I’ve grown up hearing America called the melting pot of the world. If you spend time traveling Kansas, then you understand the Sunflower State is the biggest bubble in that boiling mess. In a few hours’ time, travelers can visit Lebanon, Denmark, Norway, and Cuba. During that journey, drivers can drop south to Glasco, named for Glasgow, Scotland. Kansas is a state of many cultures, evidenced not only by town names but also by buildings designed to honor old-country customs.

Just Swingin

Apr 28, 2016
dailymail.co.uk

Once upon a long time ago, children played on asphalt or gravel playgrounds filled with tall metal swing sets and finger pinching chains. Those thick links froze little hands November through February and roasted those same palms July through September.

Four Letter Words

Apr 15, 2016
thodasasomething.wordpress.com

Most of us have heard about four letter words. The minute you mention them, many immediately think naughty words. But this time of year, hope is a four-letter word. As is soil, seed, rain, bird, root, stem and grow. Four letter words-- every one. As I roamed about my yard planting hollyhocks, bachelor buttons, sweet William, zinnias, and other butterfly attractors, I kept thinking, I hope for moisture and that the hard little hulls I tucked in the earth would sprout roots and stems to unfurl skyward under warm, spring sun.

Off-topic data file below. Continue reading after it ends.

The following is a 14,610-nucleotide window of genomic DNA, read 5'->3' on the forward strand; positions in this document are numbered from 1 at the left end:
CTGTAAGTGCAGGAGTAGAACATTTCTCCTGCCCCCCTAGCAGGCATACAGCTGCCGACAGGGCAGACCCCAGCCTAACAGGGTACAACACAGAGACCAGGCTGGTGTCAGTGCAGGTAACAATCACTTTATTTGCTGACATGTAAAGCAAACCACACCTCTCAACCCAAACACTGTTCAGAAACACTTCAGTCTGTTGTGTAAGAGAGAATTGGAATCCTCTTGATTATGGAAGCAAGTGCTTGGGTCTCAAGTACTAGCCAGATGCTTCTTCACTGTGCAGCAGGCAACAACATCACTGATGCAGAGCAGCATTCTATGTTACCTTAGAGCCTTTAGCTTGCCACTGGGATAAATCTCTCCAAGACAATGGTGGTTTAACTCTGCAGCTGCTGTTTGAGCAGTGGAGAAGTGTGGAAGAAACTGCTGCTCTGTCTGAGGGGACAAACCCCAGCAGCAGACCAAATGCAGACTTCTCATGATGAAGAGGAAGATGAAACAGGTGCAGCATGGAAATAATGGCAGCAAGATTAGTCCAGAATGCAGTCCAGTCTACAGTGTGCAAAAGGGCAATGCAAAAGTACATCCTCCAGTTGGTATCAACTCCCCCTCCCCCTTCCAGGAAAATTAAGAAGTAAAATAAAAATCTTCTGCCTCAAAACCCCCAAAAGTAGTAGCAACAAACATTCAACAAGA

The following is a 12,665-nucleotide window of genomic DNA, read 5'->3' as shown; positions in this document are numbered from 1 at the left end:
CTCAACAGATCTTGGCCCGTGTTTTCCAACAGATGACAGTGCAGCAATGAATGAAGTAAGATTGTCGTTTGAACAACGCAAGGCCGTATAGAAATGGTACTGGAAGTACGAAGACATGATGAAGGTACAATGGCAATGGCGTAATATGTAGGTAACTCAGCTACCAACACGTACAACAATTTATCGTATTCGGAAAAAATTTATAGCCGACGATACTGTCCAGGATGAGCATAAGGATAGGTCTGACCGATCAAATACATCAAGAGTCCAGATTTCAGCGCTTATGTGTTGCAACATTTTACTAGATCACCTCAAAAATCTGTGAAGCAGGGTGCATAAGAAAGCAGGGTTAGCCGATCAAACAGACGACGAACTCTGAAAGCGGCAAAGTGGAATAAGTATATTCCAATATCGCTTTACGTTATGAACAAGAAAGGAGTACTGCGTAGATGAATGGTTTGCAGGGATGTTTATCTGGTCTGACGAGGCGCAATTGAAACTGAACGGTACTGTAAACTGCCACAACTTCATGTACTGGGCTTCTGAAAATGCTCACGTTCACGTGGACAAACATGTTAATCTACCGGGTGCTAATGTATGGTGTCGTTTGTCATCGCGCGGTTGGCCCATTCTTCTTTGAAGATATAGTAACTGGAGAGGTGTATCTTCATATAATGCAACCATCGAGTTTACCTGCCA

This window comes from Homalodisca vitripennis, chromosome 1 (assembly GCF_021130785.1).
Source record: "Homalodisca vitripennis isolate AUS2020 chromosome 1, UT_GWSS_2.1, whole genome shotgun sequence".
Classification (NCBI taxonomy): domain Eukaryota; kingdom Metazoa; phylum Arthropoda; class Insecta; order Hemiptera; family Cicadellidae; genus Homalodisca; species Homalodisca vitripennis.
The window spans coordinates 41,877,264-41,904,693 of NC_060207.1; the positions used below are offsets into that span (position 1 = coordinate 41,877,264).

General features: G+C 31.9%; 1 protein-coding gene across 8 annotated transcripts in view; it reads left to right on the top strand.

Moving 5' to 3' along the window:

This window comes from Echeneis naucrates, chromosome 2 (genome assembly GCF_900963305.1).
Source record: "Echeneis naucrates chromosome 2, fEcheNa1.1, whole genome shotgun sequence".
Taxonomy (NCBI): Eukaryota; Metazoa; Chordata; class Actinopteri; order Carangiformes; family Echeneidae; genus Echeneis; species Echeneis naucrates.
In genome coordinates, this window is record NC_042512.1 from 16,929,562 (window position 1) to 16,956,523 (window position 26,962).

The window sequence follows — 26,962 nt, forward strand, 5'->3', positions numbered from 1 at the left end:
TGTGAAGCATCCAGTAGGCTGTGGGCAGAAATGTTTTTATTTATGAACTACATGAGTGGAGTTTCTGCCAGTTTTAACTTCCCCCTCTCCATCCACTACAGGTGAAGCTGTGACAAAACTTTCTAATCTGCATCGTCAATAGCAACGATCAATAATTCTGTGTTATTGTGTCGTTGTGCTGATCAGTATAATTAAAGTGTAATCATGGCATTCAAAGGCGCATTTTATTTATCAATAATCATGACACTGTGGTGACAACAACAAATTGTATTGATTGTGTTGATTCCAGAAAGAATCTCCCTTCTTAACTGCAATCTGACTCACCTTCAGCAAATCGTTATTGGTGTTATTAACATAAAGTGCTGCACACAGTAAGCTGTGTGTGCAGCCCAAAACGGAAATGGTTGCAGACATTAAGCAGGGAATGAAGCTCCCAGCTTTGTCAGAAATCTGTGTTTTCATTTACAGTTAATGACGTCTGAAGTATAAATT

bioquest.org

For a man who wrote easy-on-the-ear verse in line after line of iambic pentameter, William Shakespeare must spin in his grave to think he’s the reason millions of screeching, squabbling starlings swarm from shore to shore and border to border in America.

So who had the misguided idea to import these obnoxious creatures? In 1890 and 91, New Yorker Edward Schieffelin, a leader of the American Acclimatization Society, acted on a romantic notion to import examples of everything ever mentioned in a Shakespearian play to his hometown. Unfortunately, the bard included starlings in a scene in part one of Henry IV. That was the beginning of this cursed bird’s existence in the New World.